Arizona Proposition 102:
Ban on Gay Marriage
This measure would amend the state constitution so that only a union between one man and one woman would be valid or recognized as a marriage in the state. A similar measure was on the ballot in 2006 but failed.
Note that "man" and "woman" are terms not defined, so may or may not apply to TS and IS people, depending on whatever the legislature may decide this week.
Arkansas Initiative 1:
Ban on Gay Couples Adopting Children
This measure would prohibit unmarried "sexual partner[s]" from adopting children or from serving as foster parents. The measure specifies that the prohibition applies to both opposite-sex as well as same-sex couples.
There are 3000 orphans up for adoption in Arkansas, and only 1000 couples who qualify now. Discrimination is more important than Children's welfare.
California Proposition 8:
Ban on Gay Marriage
This measure would amend the state constitution to specify that only marriages between one man and one woman would be recognized as valid in the state. If passed, the measure would trump a May 2008 ruling by the California Supreme Court that legalized same-sex marriage.
(Provisional) PASS 52:48
This is the first time that a state constitution has been explicitly amended to remove existing human rights.
Florida Amendment 2:
Ban on Gay Marriage
This measure would amend the state constitution to define marriage as a union between one man and one woman. In order to amend the Florida constitution, 60 percent of voters must vote in favor of the amendment.
This measure also precludes giving any of the rights associated with marriage, such as hospital visitation or pension benefits, to unmarried couples whether same- or mixed-sex.
And in Hamtramck, from the Citizen :
Hamtramck voters join nation in coming out in record numbersConsequently, from the Detroit News:
“I’m voting no,” said Jonathon Richards. When asked why he replied, “I just do. It goes against my personal world view. … I don’t agree that (gays) should have equal rights. They shouldn’t be allowed to share benefits.”
When asked if the civil rights movement of the 1960s was in any way related to gays fighting for rights Richards said no.
“That was race, gays have a choice,” Richards said. “Many of the homosexuals I know have had some situation, or I’ve heard some horror story where they had a major change in their life that made them gay.”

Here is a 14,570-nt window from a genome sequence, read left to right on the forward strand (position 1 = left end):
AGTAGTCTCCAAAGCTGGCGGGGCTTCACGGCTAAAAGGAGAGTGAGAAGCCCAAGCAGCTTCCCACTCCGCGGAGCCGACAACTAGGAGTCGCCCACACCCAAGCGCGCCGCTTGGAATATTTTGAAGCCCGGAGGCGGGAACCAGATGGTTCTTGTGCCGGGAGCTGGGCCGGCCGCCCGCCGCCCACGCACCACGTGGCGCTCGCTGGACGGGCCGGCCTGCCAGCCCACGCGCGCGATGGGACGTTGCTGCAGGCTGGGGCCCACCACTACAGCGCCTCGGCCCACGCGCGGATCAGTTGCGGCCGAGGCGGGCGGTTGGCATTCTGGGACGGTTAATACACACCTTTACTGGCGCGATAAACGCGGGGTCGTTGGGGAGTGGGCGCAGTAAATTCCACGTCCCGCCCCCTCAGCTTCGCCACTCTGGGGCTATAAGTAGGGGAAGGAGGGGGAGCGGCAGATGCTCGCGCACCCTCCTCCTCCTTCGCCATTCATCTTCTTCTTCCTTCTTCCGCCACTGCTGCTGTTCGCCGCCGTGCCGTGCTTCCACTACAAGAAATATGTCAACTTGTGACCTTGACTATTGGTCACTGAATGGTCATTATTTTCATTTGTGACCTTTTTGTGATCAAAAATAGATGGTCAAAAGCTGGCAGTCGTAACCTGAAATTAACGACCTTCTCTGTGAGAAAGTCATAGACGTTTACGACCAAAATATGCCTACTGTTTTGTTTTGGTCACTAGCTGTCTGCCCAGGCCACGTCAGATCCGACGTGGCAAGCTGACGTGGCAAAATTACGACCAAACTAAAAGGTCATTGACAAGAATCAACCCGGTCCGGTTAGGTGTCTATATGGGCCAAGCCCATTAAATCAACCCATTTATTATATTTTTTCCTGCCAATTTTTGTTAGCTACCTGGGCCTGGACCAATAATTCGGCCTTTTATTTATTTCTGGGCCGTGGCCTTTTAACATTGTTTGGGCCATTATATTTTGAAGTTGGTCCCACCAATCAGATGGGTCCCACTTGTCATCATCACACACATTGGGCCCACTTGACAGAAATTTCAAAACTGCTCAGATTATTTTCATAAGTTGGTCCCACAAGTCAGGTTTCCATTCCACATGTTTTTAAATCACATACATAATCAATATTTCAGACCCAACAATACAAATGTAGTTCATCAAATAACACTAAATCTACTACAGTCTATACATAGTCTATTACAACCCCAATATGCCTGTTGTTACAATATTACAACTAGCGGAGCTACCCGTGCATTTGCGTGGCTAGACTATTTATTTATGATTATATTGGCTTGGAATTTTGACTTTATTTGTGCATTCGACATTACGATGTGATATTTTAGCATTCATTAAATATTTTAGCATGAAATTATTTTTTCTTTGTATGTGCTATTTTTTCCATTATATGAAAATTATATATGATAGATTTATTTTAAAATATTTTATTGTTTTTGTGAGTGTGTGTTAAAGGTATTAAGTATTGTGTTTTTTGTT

He said that he doesn’t feel that they should be allowed to share benefits if they live together. Richards has lived in Hamtramck for five years.
Ahmed also said he’d vote against the “Human Rights” ordinance, saying there are already state and federal laws protecting people. “Why do another one?” he said.
(Editor’s note: the most controversial part of the ordinance grants anti-discrimination protection for gays and lesbians. There are no Michigan or federal laws giving them protection.)
Residents on Tuesday repealed a controversial human rights ordinance that's less than a year old.And yet it's important enough to get a ballot specifically to remove existing Human Rights. We understand. Michigan, by the way, voted 57:41 for Obama. Some issues transcend Blue and Red.
The ordinance, approved by the City Council in January, bans discrimination in areas such as housing, employment and city contracts. It includes protection for sexual orientation and gender identity or expression.
Hamtramck was the 17th Michigan municipality to provide some sort of nondiscrimination protections, including Royal Oak, Ferndale, Birmingham, Huntington Woods, Oak Park, Detroit, Ann Arbor, East Lansing, Saginaw and Grand Rapids.
"We don't want any group to get special freedom and discriminate ourselves," said Akm Rahman, co-chairman of Hamtramck Citizens Voting No to "Special Rights."
"This is unnecessary. We have a lot of other things that need to be done (such as) taxes, crime and economic development. Those are more important issues."